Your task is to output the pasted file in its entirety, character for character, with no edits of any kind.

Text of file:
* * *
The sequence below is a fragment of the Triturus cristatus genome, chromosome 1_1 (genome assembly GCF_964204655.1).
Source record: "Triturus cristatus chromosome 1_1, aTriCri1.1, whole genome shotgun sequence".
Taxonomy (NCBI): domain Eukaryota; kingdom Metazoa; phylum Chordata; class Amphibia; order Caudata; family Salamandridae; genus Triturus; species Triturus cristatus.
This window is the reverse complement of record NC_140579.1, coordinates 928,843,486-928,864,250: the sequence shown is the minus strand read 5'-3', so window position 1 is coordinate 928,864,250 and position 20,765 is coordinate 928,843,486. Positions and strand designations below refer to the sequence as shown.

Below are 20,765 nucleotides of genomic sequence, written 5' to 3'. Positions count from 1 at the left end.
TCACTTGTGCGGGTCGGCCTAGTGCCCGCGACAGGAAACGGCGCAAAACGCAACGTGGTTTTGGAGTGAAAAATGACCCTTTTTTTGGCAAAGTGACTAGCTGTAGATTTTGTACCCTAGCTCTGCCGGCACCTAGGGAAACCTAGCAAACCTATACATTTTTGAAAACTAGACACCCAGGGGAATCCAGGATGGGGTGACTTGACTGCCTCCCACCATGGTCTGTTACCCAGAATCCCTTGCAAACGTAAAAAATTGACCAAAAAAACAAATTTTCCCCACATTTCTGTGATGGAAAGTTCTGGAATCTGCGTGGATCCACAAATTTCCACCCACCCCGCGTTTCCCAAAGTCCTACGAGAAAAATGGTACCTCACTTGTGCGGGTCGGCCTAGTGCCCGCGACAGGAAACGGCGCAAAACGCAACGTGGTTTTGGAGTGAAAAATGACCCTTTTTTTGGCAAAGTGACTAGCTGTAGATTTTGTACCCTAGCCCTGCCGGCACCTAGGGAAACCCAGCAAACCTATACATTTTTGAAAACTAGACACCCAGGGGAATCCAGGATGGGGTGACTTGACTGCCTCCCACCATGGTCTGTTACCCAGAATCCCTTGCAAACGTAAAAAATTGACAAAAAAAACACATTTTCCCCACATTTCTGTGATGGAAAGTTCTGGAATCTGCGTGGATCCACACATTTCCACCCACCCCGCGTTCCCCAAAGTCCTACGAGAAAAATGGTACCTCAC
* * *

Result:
The sequence below is a fragment of the Triturus cristatus genome, chromosome 1_1 (genome assembly GCF_964204655.1).
Source record: "Triturus cristatus chromosome 1_1, aTriCri1.1, whole genome shotgun sequence".
Taxonomy (NCBI): domain Eukaryota; kingdom Metazoa; phylum Chordata; class Amphibia; order Caudata; family Salamandridae; genus Triturus; species Triturus cristatus.
This window is the reverse complement of record NC_140579.1, coordinates 928,843,486-928,864,250: the sequence shown is the minus strand read 5'-3', so window position 1 is coordinate 928,864,250 and position 20,765 is coordinate 928,843,486. Positions and strand designations below refer to the sequence as shown.

Below are 20,765 nucleotides of genomic sequence, written 5' to 3'. Positions count from 1 at the left end.
TCACTTGTGCGGGTCGGCCTAGTGCCCGCGACAGGAAACGGCGCAAAACGCAACGTGGTTTTGGAGTGAAAAATGACCCTTTTTTTGGCAAAGTGACTAGCTGTAGATTTTGTACCCTAGCTCTGCCGGCACCTAGGGAAACCTAGCAAACCTATACATTTTTGAAAACTAGACACCCAGGGGAATCCAGGATGGGGTGACTTGACTGCCTCCCACCATGGTCTGTTACCCAGAATCCCTTGCAAACGTAAAAAATTGACCAAAAAAACAAATTTTCCCCACATTTCTGTGATGGAAAGTTCTGGAATCTGCGTGGATCCACAAATTTCCACCCACCCCGCGTTTCCCAAAGTCCTACGAGAAAAATGGTACCTCACTTGTGCGGGTCGGCCTAGTGCCCGCGACAGGAAACGGCGCAAAACGCAACGTGGTTTTGGAGTGAAAAATGACCCTTTTTTTGGCAAAGTGACTAGCTGTAGATTTTGTACCCTAGCCCTGCCGGCACCTAGGGAAACCCAGCAAACCTATACATTTTTGAAAACTAGACACCCAGGGGAATCCAGGATGGGGTGACTTGACTGCCTCCCACCATGGTCTGTTACCCAGAATCCCTTGCAAACGTAAAAAATTGACAAAAAAAACACATTTTCCCCACATTTCTGTGATGGAAAGTTCTGGAATCTGCGTGGATCCACACATTTCCACCCACCCCGCGTTCCCCAAAGTCCTACGAGAAAAATGGTACCTCAC